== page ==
Side A – Yasgrid
Speaking about herself was never easy for Yasgrid, and the presence of Naosha and Kayelle should have made that infinitely harder. Naosha was, from what Yasgrid could tell, the living avatar of Poise and Refinement, and Kayelle was an acolyte who had studied under her since birth. Yasgrid, by comparison, was little more than a clumsy, soft spoken Stoneling.
But, perhaps that “little” mattered more than she gave it credit for.
“I’ve told you that my name is Yasgrid Kaersbean,” she began, unsure of how to encapsulate the whole of who she was in the short time they had. “I don’t know if you are familiar with Stoneling family names, but the Kaersbeans have a long standing reputation for being strong Shatter Drummers. My mother is one of the best of them all currently, and I trained for most of my life to follow her.”
“You mentioned Shatter Drumming earlier, as a magic your people can do. Is that something you can still do?” Kayelle asked.
“In theory? Yes. Anyone can provided they have a Shatter drum to work with,” Yasgrid said. “In practice though, I don’t know if that life was ever for me. I spent years working on my skills and gained a reasonable level of competence with it, but I don’t have my mother’s gift and I’m definitely no genius at it. Not like Nia is.”
“Nia?” Naosha asked. Her voice was gentle but behind it lurked a hungry beast, forever tamed, but so very eager to be fed with news of her missing daughter.
“Our first day together was New Years day. We celebrate a different sort of festival than you do,” Yasgrid said. “With the turning of the year, and the longest night, we play to our gods to ensure that their bindings remain firm and their prison strong so that they can’t work any divine mischief on us.”
“By drumming for them?” Kayelle asked.
“Not for them, against them,” Yasgrid said. “We set our selves and our songs against them and fight to make sure we have a future to look forward too. I wasn’t there to help play, and so Nia stepped in.”
“Even though she had never played before?” Naosha asked.
“I helped her with following the rhythm, but when she first struck the drum, she fell deeper into the magic than any drummer is supposed to,” Yasgrid said. “It’s difficult to describe the sensation of the timeless moment the magic waits within, or how it radiates out from within us rather than from the drum, but she understood it. I spoke with her, and gave her the answers I could, but she was the one who found her way back to the world.”
“What if she hadn’t been able to do that?” Kayelle asked.
“Usually? Someone else would have to play her out,” Yasgrid said. “Children who begin playing make similar mistakes from time to time, and teachers know how to draw them back. In Nia’s case though, she was playing in the Calling, the great ritual to control the gods, and there wasn’t time for that. She doesn’t understand it yet, I think, not with the other problems that arose, but the breakthroughs that she made saved my people that day, and I think she was the only one who could have made them.”
Side B – Nia
Nia was in awe of Margrada’s playing. Without touching the drum, or even fully hearing the rhythm due to the rushing wind, Nia could make out the edges of what Margrada was saying with the beats she struck.
It wasn’t just a simple command or an imperative either. Margrada was speaking through the drum and listening as well, her conversation with the Cloud Divers was nuanced and rich enough that Nia was fairly certain one set of beats was a joke, another a bold boast, and a third a wistful remembrance of a shared memory between the two sides. They weren’t just relaying critical information. They were chatting.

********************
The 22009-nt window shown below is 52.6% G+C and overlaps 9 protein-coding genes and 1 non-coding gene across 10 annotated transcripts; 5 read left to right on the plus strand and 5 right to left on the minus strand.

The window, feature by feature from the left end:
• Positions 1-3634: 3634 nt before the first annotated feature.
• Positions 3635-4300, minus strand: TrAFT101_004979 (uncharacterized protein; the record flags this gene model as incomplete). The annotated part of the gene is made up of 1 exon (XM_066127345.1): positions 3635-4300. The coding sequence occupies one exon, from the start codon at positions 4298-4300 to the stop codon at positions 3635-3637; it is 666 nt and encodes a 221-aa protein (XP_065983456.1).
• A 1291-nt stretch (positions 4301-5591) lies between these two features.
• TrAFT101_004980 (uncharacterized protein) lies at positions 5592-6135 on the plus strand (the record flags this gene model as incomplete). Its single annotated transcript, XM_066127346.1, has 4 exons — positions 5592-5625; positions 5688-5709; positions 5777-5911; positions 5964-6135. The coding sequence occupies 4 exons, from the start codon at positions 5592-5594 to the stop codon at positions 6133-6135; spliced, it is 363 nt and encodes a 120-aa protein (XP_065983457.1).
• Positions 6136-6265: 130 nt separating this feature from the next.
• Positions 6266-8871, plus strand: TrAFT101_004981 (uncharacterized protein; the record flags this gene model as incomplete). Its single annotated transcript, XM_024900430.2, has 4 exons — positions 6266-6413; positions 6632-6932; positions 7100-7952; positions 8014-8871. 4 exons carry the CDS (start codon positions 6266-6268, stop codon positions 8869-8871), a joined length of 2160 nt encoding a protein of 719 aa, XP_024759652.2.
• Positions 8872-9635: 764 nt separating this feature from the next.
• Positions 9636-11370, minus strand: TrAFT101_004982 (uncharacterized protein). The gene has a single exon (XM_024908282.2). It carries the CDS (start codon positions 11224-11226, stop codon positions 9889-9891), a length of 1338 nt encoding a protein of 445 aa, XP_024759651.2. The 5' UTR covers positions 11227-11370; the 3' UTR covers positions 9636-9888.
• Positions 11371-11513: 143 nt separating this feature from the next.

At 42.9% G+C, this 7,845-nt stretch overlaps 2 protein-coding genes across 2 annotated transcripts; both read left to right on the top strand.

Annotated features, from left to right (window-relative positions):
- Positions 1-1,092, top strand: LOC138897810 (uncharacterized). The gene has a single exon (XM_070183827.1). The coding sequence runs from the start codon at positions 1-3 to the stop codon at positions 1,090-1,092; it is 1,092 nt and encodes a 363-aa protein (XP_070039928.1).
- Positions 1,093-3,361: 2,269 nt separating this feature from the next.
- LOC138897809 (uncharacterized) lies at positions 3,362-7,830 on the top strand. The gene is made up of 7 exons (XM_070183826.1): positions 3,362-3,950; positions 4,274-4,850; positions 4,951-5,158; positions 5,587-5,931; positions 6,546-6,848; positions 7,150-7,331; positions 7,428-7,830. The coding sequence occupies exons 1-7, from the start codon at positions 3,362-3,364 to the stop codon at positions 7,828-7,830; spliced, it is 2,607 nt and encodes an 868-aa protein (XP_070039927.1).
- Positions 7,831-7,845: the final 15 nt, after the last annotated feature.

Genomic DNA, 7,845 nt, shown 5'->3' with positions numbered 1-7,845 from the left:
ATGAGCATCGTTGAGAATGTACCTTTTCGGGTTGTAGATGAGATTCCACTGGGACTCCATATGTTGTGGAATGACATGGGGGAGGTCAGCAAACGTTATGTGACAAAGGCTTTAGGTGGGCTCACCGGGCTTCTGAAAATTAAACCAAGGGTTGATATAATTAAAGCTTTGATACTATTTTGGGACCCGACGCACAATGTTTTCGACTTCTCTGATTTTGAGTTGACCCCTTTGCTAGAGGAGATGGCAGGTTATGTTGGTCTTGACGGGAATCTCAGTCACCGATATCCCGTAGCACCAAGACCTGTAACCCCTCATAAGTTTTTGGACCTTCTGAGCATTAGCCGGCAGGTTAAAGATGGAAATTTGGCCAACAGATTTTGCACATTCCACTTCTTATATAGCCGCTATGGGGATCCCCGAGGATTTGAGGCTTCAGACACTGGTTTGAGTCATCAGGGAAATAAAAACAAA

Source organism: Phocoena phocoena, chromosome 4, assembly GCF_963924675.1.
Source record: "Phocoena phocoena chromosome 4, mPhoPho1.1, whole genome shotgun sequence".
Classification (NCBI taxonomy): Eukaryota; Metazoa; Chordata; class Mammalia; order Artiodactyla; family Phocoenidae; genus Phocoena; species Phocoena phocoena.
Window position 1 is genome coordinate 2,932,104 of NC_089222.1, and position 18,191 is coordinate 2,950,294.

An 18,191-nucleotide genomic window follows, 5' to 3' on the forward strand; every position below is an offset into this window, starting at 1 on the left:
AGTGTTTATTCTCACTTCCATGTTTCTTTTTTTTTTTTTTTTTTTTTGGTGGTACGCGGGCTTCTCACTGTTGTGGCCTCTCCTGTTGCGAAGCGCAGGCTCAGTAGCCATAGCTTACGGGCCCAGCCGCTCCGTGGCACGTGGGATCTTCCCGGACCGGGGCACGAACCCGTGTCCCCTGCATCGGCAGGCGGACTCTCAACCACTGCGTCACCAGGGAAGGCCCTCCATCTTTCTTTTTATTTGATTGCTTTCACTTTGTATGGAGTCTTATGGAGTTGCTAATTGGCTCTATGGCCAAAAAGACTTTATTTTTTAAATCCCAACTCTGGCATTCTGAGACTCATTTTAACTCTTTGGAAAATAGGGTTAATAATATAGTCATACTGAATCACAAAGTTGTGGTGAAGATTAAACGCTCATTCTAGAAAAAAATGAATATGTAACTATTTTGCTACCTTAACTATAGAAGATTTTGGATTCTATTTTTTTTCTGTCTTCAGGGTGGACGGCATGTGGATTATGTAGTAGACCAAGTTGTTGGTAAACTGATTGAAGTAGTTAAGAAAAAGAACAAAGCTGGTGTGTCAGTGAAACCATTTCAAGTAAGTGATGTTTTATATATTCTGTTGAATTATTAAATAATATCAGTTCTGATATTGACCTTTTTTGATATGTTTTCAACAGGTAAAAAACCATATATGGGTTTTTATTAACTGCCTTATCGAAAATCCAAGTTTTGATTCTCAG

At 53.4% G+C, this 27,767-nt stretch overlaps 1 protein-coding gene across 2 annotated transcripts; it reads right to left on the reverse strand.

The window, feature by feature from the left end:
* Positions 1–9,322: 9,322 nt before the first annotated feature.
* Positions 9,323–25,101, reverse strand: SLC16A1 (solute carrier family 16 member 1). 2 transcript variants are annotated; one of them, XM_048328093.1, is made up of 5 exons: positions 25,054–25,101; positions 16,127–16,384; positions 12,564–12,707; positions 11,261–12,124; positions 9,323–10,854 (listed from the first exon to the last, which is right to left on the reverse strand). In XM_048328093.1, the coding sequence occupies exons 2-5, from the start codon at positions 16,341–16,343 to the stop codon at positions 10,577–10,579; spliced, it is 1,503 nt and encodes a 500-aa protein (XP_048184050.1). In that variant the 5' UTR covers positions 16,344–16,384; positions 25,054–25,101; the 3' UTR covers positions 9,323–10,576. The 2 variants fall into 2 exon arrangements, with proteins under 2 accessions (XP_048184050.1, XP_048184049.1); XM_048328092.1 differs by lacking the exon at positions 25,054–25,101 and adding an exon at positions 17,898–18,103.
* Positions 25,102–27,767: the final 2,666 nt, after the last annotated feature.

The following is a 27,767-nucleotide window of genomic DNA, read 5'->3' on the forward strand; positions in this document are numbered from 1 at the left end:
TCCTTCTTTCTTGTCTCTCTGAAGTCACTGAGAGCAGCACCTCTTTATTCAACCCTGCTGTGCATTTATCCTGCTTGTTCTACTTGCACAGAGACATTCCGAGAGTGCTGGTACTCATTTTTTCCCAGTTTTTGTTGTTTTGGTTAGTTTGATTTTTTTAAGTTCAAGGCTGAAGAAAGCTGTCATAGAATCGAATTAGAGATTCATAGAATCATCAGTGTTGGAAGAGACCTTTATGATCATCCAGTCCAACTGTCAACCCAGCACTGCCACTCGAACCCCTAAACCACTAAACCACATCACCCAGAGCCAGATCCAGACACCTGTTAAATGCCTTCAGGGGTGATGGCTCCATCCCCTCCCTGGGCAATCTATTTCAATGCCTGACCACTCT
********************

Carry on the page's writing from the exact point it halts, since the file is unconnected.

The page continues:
“Can they take us to where Osdora was really dropped off?” Pelegar said.
“They can,” Margrada shouted back, trying to be heard over the rushing wind. “They’re warning me that she’s not still there though.”
“Didn’t figure she would be,” Pelegar said. “Just want to see if she thought to cover her trail there too.”
Nia guessed the odds were about even between “Osdora working more mischief” vs. “Osdora making best possible time towards the Darkwood”. The more interesting question in her mind was how exactly Osdora was planning to make the trip at all.
The Cloud Divers had been an interesting resource to call on but they hadn’t taken her more than a tiny fraction of the distance she needed to travel. Mostly they’d just made following her more difficult, and Nia couldn’t imagine that Osdora was that concerned about someone catching up to her.
Or she wasn’t until she cast a glance over towards Pelegar.
It wasn’t rage, or even anger that set hard lines into Pelegar’s face. Nia didn’t think it was love either, or if it was it wasn’t the sort of love she’d ever felt.
There was determination there. And irritation. Mostly irritation.
Nia took a mental step back and considered just how good of a player Osdora was? Could Pelegar be convinced that they needed her to survive the other Battle of the Bands?
Maybe? Osdora was an amazing player, but Nia had watched their band play and the other Shatter Drummers were no slouches either.
And Pelegar didn’t seem to be afraid.
So maybe it was love?
Not romantic love, but rather the sort of deep, abiding friendship where the other person knows all of your flaws, can’t stand half of them, but will always stand beside you even so.
Nia had hoped that she’d be able to get to know Osdora better. It had been part of the reason why she’d told Osdora the truth of who she was. So that she could build a relationship on a foundation that was real. From how Pelegar was pursuing Osdora, Nia could see that the two of them had been through some ‘interesting’ stuff.
The trick was going to be getting Pelegar to share the details of their exploits and Nia knew that started with listening.